First, studies such as those by Felix Oberholzer-Gee and Koleman Strumpf suggest that the impact of file-sharing has been far more muted than is often suggested. These are contested figures, but a proper analysis of the extent to which the problems of the content industries’ are down to piracy is needed, alongside an analysis of the extent to which measures to address it will solve those problems. Huge economic and behavioural assumptions are used to justify the figures usually cited.

Second, analyses of evidence rarely includes the wider welfare benefits of digitisation to consumers and citizens. In 2010 SABIP produced a report which argued that this has not received enough attention because of the focus on figures relating to industry revenue. The report suggests that ‘…in order to inform copyright policy, it is not sufficient to establish that so-called ‘piracy’ harms existent rights holders’. Further, little attempt has been made to establish the different types of infringing behaviour – personal, creative, commercial, non-commercial – and the relative effects of them. All sorts of counterfeiting, sharing and minor infringements are often conflated.

One manifestation of these problems is the Impact Assessments for the Digital Economy Act. It relied on estimates of the revenue harms of piracy and the effects of the Act’s provisions on industry well-being. The Assessment cites a range of studies on the impact of file-sharing on industry revenues, which place the percetnage of the decline in revenues due to file-sharing in the region of 0% to 20% (Digital Economy Bill, ‘Impact Assessments’, March 2010, Table 1, p. 107).

However, the Assessment proceeds using single studies picked from that range to work through the revenue costs to industry in detail. There is no rationale given for the choices made, even though this is the basis for the oft-cited claim that file-sharing costs industry £400m per year. The study used to measure the costs to the music industry is cited simply as ‘Jupiter 2007’. ‘Jupiter 2007’ is not available to the public. Its methodology is not disclosed or critiqued. Other studies that establish less dramatic conclusions about the effect of file-sharing are ignored, for unexplained reasons. It is not clear why these studies were privileged, or why broader analyses of the effects of digitisation on society were not considered.

These mistakes should not be repeated. Such figures provide the moral and economic fuel for demands for action on copyright. There is little chance of taking reasonable steps to tackle file-sharing without a proper understanding of its nature and effects. There is likely no definitive answer to these economic questions. But being clear about why certain assumptions are made, why certain evidence chosen, and a renewed commitment to independent, robust analysis is all vital. We also recommend a commitment to a broader understanding of the social and economic impact of digitisation.

The limits of enforcement

Second, there needs to be greater attention to what kind of enforcement will work, and with what consequences. There are both legal and technical limits to how enforcement should work.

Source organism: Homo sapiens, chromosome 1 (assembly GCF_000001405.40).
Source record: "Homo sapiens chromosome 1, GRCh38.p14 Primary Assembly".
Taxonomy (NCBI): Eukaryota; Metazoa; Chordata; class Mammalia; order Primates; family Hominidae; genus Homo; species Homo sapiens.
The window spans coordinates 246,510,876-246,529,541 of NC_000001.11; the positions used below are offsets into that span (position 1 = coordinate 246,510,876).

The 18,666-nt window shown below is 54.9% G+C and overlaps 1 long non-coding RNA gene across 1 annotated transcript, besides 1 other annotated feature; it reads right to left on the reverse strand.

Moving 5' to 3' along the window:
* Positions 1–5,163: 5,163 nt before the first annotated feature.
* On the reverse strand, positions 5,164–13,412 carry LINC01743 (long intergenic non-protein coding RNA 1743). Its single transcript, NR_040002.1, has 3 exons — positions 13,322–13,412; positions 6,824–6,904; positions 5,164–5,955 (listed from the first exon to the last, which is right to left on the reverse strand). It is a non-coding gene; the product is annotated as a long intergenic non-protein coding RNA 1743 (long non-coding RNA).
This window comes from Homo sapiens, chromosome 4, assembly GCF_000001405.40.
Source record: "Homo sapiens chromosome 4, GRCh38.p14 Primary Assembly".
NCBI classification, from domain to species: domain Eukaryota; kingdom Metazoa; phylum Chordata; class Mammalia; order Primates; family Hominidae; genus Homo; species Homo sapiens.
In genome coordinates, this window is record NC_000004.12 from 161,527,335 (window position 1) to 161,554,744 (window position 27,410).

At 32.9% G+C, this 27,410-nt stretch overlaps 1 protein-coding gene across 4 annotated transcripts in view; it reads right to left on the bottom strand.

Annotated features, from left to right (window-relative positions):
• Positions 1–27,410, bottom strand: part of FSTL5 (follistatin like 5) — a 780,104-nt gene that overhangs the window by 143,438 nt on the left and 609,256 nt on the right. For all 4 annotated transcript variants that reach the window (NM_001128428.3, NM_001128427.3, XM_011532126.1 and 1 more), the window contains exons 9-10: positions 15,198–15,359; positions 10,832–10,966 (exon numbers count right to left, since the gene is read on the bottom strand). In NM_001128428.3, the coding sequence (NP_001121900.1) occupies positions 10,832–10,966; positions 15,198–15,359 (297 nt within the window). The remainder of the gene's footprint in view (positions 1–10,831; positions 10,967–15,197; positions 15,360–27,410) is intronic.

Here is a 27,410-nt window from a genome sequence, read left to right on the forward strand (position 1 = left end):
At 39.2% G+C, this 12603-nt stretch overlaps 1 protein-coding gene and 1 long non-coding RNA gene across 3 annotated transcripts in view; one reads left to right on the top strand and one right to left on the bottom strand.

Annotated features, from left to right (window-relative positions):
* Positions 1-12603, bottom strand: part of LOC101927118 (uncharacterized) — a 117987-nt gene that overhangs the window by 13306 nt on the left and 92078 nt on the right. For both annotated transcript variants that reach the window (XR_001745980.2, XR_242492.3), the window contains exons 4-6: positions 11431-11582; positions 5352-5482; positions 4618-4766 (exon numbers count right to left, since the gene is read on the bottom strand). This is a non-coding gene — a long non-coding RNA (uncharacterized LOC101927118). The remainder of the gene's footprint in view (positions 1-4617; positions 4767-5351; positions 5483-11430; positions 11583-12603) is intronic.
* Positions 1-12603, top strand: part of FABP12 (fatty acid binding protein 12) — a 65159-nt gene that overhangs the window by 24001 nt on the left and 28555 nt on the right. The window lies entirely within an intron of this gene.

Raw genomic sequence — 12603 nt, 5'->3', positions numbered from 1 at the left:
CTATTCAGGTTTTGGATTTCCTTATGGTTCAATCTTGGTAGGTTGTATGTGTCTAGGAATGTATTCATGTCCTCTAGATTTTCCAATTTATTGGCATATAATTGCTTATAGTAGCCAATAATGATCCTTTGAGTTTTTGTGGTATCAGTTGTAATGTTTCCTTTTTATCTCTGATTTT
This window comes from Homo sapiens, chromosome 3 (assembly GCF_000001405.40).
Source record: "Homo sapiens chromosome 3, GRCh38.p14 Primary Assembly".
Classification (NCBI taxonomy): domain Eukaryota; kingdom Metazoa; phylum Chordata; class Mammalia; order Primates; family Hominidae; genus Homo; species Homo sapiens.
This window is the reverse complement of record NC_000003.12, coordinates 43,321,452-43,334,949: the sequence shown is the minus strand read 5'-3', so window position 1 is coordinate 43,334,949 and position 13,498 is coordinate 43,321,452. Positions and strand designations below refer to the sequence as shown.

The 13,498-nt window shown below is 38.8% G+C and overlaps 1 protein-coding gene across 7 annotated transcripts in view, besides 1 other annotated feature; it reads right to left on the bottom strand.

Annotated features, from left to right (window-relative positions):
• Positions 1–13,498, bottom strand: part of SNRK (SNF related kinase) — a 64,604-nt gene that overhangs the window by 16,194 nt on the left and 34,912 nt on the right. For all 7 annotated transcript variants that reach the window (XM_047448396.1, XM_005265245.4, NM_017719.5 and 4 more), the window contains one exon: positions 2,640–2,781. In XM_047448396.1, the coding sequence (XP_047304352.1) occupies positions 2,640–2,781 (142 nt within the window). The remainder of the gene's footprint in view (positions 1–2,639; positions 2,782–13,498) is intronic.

Legally, there needs to be a respect for due process and the provision of adequate means for appeal and oversight when people are accused of infringing. That is especially pressing given the recent stories of ACS:Law and their ‘speculative invoicing’ campaign (see the ruling of Judge Birss on this case, available at

With regard to technical questions about enforcement, including detection of infringement and moves to pursue web blocking, policy makers need to work with technology experts to understand how these measures play out in practice. For example, the reliability of ‘IP address’ has been seriously questioned by various experts such as Richard Clayton, undermining its use as proof of infringement. A broad range of legal and technical experts should be consulted before future enforcement policy is pursued.

Establishing the rules for a creative future

Third, there is a need for a renewed commitment to copyright exceptions that permit fair dealing of copyrighted works. In a media saturated world in which the images, sounds and text shared in digital form is the currency of our conversations about the world. So it is imperative that the rules for the use of that currency favour citizens and facilitate everyday engagement.

The exceptions that embed these rights into copyright works are currently outdated. There needs to be a renewed commitment to pursue exceptions that facilitate parody, that allow the reuse of material in the pursuit of accessibility for visually impaired people, that allow ‘format-shifting’, and which, with an eye on the longer term, allow transformative works. These were recommendations made by Andrew Gowers, but which have been ignored by subsequent policy making. Some of this requires work at a European level. (Some options for copyright exceptions were set out in February 2011 by Consumer Focus: IP and Growth: Options for ‘fair use’ rights in UK copyright law’.)

There is no evidence that these exceptions would damage the revenue interests of rights holders. Consumer Focus commissioned a study on the economic impact of copyright exceptions. It found that “the economic evidence that format-shifting, parody and user-generated content cause any kind of economic damage to rights-holders simply does not exist”.

The market solutions